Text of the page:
with these Zoning Regulations ... that carry into effect the provisions
of these Regulations." Shouldn't public notice, appeal, and
review processes be provided for in the regulation?
I. Regulation 1707, "Withholding Building/Use Permits," includes
"If a building/use permit cannot be issued by the Zoning Inspector, the
application shall be null and void 120 days after the date of
notice." Some citizens also want time limits for decisions about
issuing permits. Otherwise, a person might wait several months,
only to be told that there are problems with permit. Such language is
simple, such as "The inspector shall within XX days provide a written
J. Regulation 1714.01 says "Each building/use permit application
shall be accompanied by payment to the 'Cochise County Treasurer' of
fees in accordance with the adopted Planning and Zoning Fee Schedule."
1. Such fees require a citizen to pay the county for the time an
employee takes on the citizen's request, even though taxes paid by
citizens already pay the employee's salary.
2. State law prohibits the county from charging the public a fee
for a service, if the fee exceeds the cost of the service. Do the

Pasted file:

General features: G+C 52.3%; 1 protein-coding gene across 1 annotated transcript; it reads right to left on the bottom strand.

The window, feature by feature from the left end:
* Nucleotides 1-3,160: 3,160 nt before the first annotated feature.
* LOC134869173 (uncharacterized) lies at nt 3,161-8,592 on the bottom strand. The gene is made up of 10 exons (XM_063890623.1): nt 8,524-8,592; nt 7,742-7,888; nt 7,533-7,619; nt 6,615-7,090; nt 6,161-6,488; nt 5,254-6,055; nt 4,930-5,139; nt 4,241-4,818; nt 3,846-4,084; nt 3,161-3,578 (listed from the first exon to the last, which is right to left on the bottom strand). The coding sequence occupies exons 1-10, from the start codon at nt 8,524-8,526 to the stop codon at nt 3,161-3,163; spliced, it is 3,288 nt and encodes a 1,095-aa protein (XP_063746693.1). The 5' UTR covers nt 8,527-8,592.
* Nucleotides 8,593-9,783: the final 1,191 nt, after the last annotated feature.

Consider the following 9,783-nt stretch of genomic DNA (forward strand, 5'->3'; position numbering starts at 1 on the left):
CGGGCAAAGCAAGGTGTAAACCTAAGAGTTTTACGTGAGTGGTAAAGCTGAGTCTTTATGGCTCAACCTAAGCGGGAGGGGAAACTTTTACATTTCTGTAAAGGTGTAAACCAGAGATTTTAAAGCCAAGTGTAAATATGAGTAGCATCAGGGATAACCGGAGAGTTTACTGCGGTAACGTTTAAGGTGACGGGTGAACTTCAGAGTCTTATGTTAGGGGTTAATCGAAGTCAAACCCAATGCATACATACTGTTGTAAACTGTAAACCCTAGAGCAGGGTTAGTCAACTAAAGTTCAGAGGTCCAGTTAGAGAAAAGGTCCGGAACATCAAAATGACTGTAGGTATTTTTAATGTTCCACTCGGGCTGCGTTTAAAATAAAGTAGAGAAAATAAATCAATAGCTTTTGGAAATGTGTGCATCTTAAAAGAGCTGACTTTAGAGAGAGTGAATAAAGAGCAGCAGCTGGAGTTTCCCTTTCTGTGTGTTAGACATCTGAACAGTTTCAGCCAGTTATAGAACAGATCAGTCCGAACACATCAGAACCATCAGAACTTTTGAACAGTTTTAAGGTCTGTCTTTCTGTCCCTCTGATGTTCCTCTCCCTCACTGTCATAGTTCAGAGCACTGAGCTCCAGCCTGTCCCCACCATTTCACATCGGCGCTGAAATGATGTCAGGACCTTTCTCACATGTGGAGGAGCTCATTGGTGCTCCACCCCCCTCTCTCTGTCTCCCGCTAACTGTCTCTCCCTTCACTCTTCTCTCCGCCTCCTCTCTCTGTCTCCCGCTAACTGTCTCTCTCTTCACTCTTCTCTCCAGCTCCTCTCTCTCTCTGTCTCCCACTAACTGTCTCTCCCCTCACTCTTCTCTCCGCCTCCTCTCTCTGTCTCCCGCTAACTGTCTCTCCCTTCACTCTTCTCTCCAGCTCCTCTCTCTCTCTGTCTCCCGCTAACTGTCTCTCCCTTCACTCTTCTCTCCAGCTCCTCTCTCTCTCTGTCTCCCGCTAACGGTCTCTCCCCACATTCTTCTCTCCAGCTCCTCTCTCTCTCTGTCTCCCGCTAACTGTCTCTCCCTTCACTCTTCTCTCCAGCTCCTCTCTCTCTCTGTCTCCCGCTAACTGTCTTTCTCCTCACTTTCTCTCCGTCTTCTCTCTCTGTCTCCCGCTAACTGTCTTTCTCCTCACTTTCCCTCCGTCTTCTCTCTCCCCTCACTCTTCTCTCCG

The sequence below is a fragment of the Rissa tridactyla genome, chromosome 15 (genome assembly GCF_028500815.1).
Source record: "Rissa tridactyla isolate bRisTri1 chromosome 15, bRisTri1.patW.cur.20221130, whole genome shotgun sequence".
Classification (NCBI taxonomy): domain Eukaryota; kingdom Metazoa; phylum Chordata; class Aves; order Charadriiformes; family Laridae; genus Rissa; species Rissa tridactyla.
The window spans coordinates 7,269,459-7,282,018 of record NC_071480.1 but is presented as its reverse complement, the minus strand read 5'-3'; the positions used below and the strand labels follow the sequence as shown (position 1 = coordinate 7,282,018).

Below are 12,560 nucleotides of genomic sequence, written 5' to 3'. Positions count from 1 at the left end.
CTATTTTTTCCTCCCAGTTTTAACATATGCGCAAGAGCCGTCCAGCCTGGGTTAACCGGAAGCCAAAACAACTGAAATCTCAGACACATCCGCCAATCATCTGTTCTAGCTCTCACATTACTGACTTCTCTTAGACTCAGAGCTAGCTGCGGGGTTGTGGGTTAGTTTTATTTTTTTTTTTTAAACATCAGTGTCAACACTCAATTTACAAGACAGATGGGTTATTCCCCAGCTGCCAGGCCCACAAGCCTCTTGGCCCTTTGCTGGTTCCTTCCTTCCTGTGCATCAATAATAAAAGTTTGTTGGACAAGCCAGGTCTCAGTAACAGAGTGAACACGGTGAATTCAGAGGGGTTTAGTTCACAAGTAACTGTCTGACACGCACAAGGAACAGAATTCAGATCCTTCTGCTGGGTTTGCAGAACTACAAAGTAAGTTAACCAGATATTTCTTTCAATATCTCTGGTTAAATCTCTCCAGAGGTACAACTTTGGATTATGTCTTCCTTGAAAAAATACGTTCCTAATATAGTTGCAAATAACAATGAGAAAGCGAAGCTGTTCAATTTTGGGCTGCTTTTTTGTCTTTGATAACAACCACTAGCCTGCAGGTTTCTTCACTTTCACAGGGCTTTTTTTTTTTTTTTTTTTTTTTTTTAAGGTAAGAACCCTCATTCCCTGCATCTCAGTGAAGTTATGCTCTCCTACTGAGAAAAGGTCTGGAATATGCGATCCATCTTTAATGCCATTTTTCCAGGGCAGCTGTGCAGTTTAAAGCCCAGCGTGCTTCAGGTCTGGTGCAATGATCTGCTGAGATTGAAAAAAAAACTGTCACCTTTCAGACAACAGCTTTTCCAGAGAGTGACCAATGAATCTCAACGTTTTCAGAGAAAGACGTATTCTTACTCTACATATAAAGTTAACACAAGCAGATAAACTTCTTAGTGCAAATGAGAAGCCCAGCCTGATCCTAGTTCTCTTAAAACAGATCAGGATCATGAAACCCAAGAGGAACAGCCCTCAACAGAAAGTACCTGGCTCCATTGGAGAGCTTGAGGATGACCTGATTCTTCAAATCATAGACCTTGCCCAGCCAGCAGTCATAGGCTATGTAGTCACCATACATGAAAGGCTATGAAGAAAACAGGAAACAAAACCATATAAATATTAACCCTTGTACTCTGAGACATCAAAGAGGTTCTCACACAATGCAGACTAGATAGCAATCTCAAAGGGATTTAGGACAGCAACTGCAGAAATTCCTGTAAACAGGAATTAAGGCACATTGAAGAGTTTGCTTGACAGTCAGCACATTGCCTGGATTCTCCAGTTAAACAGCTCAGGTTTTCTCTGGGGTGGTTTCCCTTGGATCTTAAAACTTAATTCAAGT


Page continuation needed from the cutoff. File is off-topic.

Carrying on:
Department's fees comply with this statute?
3. Citizens have wondered if the Department sets its fees based
on what other counties charge. If that's how the county is
setting its fees, that's not what the law requires.
K. Proposed Regulation 1714.03, "Building/Use Permit Fee
Surcharge," says "Wherever construction on a site requiring a
building/use permit has begun prior to issuance of an approved
building/use permit, the applicant shall be subject to a surcharge
added to the applicable fee ...." This reduces the present
requirement for "substantial construction" before surcharges, down to
mere "construction." This would let the Department demand
substantial fees as soon as any dirt is swept up. With the
Department's record of abusing its discretion, is this change wise?
L. Proposed Regulation 1804.08, "Outdoor Storage and Display Area
Improvements of Vehicles, Materials or Equipment," says "Areas of a
site reserved or used for the outdoor storage and display of vehicles,
materials or equipment, shall be improved with at least a dust-free,
gravel surface, or with an equivalent or better surface approved by the
County Zoning Inspector."
1. Anderson called this "less restrictive than a paved surface